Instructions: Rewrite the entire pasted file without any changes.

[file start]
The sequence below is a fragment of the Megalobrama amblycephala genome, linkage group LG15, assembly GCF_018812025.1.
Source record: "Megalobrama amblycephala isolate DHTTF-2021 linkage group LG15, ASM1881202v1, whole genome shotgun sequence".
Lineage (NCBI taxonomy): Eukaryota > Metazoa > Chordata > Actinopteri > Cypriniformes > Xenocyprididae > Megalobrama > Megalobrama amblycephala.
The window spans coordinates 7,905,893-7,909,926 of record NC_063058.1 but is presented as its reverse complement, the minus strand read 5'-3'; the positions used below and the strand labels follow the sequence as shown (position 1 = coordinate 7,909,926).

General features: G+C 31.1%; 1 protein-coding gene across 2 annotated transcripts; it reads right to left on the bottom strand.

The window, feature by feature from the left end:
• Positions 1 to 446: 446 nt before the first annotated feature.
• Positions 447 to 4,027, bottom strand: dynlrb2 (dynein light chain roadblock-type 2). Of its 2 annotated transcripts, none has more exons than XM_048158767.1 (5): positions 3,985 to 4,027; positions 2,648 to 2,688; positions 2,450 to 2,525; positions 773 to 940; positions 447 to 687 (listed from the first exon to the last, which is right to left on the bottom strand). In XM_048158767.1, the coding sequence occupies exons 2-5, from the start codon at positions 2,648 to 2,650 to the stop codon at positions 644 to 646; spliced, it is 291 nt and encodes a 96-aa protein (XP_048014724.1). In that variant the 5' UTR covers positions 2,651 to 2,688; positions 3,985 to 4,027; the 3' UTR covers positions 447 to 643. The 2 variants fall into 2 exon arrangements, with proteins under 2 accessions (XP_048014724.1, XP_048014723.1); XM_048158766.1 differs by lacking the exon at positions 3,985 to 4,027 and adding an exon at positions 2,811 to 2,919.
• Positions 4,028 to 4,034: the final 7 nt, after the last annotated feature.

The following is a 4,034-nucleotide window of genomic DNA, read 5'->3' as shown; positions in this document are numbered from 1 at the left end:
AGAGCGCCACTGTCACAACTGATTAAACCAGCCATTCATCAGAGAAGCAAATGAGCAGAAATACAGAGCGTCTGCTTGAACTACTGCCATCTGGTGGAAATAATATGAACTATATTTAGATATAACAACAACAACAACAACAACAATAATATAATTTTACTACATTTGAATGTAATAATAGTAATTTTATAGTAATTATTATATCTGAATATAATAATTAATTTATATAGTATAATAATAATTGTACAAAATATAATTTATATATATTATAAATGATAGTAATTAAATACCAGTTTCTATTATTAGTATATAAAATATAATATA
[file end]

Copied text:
The sequence below is a fragment of the Megalobrama amblycephala genome, linkage group LG15, assembly GCF_018812025.1.
Source record: "Megalobrama amblycephala isolate DHTTF-2021 linkage group LG15, ASM1881202v1, whole genome shotgun sequence".
Lineage (NCBI taxonomy): Eukaryota > Metazoa > Chordata > Actinopteri > Cypriniformes > Xenocyprididae > Megalobrama > Megalobrama amblycephala.
The window spans coordinates 7,905,893-7,909,926 of record NC_063058.1 but is presented as its reverse complement, the minus strand read 5'-3'; the positions used below and the strand labels follow the sequence as shown (position 1 = coordinate 7,909,926).

General features: G+C 31.1%; 1 protein-coding gene across 2 annotated transcripts; it reads right to left on the bottom strand.

The window, feature by feature from the left end:
• Positions 1 to 446: 446 nt before the first annotated feature.
• Positions 447 to 4,027, bottom strand: dynlrb2 (dynein light chain roadblock-type 2). Of its 2 annotated transcripts, none has more exons than XM_048158767.1 (5): positions 3,985 to 4,027; positions 2,648 to 2,688; positions 2,450 to 2,525; positions 773 to 940; positions 447 to 687 (listed from the first exon to the last, which is right to left on the bottom strand). In XM_048158767.1, the coding sequence occupies exons 2-5, from the start codon at positions 2,648 to 2,650 to the stop codon at positions 644 to 646; spliced, it is 291 nt and encodes a 96-aa protein (XP_048014724.1). In that variant the 5' UTR covers positions 2,651 to 2,688; positions 3,985 to 4,027; the 3' UTR covers positions 447 to 643. The 2 variants fall into 2 exon arrangements, with proteins under 2 accessions (XP_048014724.1, XP_048014723.1); XM_048158766.1 differs by lacking the exon at positions 3,985 to 4,027 and adding an exon at positions 2,811 to 2,919.
• Positions 4,028 to 4,034: the final 7 nt, after the last annotated feature.

The following is a 4,034-nucleotide window of genomic DNA, read 5'->3' as shown; positions in this document are numbered from 1 at the left end:
AGAGCGCCACTGTCACAACTGATTAAACCAGCCATTCATCAGAGAAGCAAATGAGCAGAAATACAGAGCGTCTGCTTGAACTACTGCCATCTGGTGGAAATAATATGAACTATATTTAGATATAACAACAACAACAACAACAACAATAATATAATTTTACTACATTTGAATGTAATAATAGTAATTTTATAGTAATTATTATATCTGAATATAATAATTAATTTATATAGTATAATAATAATTGTACAAAATATAATTTATATATATTATAAATGATAGTAATTAAATACCAGTTTCTATTATTAGTATATAAAATATAATATA